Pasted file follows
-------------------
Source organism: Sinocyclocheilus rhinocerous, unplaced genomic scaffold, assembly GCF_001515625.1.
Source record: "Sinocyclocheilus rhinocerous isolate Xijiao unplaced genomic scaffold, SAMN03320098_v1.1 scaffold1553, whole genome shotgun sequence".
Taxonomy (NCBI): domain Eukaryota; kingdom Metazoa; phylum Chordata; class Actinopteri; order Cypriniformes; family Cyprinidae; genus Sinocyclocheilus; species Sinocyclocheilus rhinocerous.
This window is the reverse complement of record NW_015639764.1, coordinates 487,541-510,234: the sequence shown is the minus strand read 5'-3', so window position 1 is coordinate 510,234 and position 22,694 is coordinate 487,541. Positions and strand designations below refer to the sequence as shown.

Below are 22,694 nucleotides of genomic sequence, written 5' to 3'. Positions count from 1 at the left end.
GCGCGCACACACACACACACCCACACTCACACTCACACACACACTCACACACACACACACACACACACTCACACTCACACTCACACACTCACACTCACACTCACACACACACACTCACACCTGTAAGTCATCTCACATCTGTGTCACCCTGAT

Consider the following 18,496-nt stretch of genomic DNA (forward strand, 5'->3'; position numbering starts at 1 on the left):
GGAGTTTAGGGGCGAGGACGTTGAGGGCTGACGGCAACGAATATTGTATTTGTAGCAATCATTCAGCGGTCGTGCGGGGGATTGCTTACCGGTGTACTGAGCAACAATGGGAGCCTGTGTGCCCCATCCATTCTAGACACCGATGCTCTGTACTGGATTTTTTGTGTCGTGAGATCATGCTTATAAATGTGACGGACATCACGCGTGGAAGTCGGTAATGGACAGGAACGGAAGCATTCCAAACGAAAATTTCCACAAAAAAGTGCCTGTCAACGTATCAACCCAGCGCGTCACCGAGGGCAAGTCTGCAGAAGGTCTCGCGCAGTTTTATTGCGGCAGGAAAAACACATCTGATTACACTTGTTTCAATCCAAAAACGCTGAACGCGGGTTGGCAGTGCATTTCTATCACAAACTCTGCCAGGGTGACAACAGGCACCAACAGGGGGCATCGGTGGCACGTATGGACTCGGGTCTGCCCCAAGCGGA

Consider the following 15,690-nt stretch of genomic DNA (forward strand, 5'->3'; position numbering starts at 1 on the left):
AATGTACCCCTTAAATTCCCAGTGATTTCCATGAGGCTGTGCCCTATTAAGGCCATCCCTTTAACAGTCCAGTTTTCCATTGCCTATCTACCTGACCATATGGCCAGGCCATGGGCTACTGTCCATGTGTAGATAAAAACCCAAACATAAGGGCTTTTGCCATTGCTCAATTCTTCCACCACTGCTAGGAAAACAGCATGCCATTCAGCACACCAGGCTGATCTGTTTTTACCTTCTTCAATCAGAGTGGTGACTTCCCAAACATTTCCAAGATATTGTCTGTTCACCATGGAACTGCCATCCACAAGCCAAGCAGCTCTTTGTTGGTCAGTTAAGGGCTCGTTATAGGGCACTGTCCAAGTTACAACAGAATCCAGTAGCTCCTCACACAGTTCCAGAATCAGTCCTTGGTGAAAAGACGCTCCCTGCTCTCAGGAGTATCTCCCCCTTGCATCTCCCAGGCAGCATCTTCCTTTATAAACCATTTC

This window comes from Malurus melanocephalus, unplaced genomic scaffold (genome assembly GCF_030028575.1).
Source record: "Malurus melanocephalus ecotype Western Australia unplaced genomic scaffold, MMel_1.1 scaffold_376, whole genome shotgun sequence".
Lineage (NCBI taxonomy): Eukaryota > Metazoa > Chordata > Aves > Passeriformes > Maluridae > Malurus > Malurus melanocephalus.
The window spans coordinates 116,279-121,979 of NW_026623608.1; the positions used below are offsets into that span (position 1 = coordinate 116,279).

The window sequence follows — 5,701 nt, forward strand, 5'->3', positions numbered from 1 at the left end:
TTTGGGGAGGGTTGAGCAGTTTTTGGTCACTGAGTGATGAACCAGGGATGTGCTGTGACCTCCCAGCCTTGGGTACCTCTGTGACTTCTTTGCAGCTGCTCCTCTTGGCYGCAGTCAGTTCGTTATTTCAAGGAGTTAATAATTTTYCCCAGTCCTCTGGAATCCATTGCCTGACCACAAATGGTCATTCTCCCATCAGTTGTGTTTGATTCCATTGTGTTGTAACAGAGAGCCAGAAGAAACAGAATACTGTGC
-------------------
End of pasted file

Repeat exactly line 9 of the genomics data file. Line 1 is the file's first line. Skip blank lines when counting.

Consider the following 15,690-nt stretch of genomic DNA (forward strand, 5'->3'; position numbering starts at 1 on the left):